Thought I might do the global math.  If 30k represents the NZ households that use unblockers then thats about 2%.  There are about 140m households (pre 2016 expansion) that have roughly the same library as NZ.  c2.8m households using unblockers on a 2% penetration.  It'd take c5% off Netflix's revenue if they all unsubscribed due to this "effort".  
If Netflix are doing this to get access to China with its 179m households........  wouldn't it be worth it?  


It's more people then New Zealand households. If they succeed in blocking possible that they'll lose millions. It disadvantages every region with limited content, which I guess is most of the world.

If they succeed in blocking I'll only subscribe when on holidays, after all only monthly contract, and that's only if haven't found something better.

It's not pre 2016 expansion any more so if someone doesn't join that still counts as lost customer, therefore could be a lot more then 140 million households.


Cool.  We'll walk through it and relax any assumptions so you can tell me how much current revenue Netflix has at risk from doing this.

There are estimated 20-30,000 unblockers in NZ.  Of 1.6m households.  Assumption:  Max 1 unblocker per household.  30k/1.6m = 1.875% of HH's in NZ are using an unblocker to access US content.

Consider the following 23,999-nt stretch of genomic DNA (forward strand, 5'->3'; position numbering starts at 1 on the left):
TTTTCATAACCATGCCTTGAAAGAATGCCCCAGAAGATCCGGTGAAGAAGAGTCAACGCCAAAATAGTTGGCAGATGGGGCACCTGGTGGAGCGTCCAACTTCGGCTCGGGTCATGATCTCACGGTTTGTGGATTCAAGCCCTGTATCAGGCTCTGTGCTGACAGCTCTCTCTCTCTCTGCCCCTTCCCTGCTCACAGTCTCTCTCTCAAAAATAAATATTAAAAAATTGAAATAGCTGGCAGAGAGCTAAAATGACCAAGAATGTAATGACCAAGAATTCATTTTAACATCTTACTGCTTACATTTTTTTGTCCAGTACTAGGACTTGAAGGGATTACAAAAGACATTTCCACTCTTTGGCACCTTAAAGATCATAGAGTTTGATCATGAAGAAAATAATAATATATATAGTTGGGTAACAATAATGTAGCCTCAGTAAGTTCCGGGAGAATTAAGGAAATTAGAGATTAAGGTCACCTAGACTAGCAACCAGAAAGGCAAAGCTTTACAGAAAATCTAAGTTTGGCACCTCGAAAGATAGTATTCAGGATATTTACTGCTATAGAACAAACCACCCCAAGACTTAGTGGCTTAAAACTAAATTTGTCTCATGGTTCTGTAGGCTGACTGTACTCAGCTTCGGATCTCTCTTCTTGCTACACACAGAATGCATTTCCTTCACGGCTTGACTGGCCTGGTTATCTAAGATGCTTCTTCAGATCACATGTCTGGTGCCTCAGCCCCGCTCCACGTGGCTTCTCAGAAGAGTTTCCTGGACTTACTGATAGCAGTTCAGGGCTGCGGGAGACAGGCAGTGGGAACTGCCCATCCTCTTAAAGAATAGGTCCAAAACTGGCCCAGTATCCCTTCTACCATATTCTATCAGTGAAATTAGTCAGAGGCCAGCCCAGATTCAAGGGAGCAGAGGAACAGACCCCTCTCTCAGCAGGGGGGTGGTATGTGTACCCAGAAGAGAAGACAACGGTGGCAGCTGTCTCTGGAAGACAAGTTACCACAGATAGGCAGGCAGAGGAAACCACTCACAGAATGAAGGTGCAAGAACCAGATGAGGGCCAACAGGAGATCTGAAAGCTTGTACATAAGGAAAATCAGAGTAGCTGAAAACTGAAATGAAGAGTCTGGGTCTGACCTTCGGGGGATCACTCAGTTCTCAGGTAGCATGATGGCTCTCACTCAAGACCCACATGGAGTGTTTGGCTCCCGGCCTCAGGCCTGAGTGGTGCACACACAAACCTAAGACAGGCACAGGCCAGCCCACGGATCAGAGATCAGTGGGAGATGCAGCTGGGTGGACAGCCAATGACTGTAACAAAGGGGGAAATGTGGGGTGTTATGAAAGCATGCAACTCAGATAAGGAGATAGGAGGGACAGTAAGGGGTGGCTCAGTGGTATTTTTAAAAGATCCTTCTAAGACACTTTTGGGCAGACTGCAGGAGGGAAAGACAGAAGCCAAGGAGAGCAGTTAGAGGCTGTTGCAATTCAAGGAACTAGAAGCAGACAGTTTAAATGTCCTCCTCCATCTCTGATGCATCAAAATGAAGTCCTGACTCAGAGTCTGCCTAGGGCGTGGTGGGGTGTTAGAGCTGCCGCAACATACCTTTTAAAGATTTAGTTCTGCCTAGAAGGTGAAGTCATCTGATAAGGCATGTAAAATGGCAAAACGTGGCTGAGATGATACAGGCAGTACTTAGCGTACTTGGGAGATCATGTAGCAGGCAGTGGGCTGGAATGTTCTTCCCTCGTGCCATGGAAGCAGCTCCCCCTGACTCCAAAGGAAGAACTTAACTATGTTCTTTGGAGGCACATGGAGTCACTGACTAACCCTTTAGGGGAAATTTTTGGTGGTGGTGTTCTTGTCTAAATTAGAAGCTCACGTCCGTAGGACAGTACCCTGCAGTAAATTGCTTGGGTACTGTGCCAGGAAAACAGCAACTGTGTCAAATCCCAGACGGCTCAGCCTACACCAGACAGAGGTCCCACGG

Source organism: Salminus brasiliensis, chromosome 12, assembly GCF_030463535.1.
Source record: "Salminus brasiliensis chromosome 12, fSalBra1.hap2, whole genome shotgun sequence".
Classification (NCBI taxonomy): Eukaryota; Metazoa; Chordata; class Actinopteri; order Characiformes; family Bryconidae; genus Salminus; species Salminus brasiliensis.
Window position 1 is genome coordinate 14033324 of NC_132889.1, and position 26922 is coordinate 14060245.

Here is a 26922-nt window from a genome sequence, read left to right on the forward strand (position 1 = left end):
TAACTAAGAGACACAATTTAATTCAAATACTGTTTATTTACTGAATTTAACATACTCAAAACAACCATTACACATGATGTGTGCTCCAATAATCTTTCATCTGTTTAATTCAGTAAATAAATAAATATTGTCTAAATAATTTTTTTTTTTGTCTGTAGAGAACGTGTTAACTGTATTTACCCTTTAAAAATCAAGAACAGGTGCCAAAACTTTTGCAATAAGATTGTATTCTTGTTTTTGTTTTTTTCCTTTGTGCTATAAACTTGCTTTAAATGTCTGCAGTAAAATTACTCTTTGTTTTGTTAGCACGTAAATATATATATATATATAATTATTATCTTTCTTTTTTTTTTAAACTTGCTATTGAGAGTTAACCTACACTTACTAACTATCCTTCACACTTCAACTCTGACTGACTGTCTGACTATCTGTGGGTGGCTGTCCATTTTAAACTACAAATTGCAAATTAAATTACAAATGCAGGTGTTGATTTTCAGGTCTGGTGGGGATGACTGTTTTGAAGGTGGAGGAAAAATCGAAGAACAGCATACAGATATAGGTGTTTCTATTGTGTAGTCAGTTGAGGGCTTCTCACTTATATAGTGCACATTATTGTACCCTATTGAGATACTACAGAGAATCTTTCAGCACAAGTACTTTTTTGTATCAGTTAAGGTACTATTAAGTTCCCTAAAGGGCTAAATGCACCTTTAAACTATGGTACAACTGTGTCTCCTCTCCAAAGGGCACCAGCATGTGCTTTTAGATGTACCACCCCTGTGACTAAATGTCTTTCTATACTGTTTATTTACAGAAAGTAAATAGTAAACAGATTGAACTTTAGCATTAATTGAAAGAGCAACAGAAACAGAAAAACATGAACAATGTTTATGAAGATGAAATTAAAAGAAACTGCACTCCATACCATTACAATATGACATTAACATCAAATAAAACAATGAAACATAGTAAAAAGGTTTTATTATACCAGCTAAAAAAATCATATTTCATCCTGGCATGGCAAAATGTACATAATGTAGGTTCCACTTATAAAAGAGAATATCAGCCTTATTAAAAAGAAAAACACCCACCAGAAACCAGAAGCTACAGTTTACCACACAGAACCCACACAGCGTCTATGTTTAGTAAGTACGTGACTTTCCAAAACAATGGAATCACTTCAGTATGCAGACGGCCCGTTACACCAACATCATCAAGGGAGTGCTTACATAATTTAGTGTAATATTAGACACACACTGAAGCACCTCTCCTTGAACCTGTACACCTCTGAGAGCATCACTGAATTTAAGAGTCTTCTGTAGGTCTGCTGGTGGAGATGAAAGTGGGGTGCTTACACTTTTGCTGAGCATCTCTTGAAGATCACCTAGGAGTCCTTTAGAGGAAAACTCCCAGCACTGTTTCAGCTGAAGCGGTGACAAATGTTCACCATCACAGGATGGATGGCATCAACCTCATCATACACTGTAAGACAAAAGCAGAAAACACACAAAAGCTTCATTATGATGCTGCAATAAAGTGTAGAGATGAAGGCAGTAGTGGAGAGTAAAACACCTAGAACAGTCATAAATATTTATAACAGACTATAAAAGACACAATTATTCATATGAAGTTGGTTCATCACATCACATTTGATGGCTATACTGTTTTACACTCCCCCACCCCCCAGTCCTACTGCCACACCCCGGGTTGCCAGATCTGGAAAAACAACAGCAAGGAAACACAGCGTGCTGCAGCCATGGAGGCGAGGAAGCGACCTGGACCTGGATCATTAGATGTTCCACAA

Netflix estimate there are 790m households globally for them to address.  179m households in China (not accessing), 189m households that got switched on in early Jan 2016 (not accessing).  Exclud the 101m households in US that already have access to their full range of content.  As per lemontv's cataloguing Canada, Latin America, UK, Ireland has good access to content.  I've assumed Netherlands and Nordics have good access to content but could relax that assumption.  That leaves:  France, Germany, Switzerland, Belgium, Australia, NZ, Japan, Spain, Portugal and Italy with similar content libraries (or about 140m households).

Assuming unblocker usage in those 140m HH countries is similar to NZ thats 1.875% of 140m HH at risk = 2.625m HH.
Each paying roughly USD10/mth or 2.625mxUSD10x12 = USD315m revenue at risk. FY15 Revenue for Netflix will be USD6.6bn (or more).  So 5% revenue at risk from undertaking this blocking attempt.

I'm not sure I'd agree with on including countries that have just joined - market opportunity doesnt equal revenue lost.

Come back at me with your assumptions and quantify what you think the risk to Netflix is.

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  Reply # 1472818 16-Jan-2016 20:08
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I thought that US subscribers don't have access to the full range of content. I know Netflix users in the US who also access the catalogues in other countries such as the UK and Canada.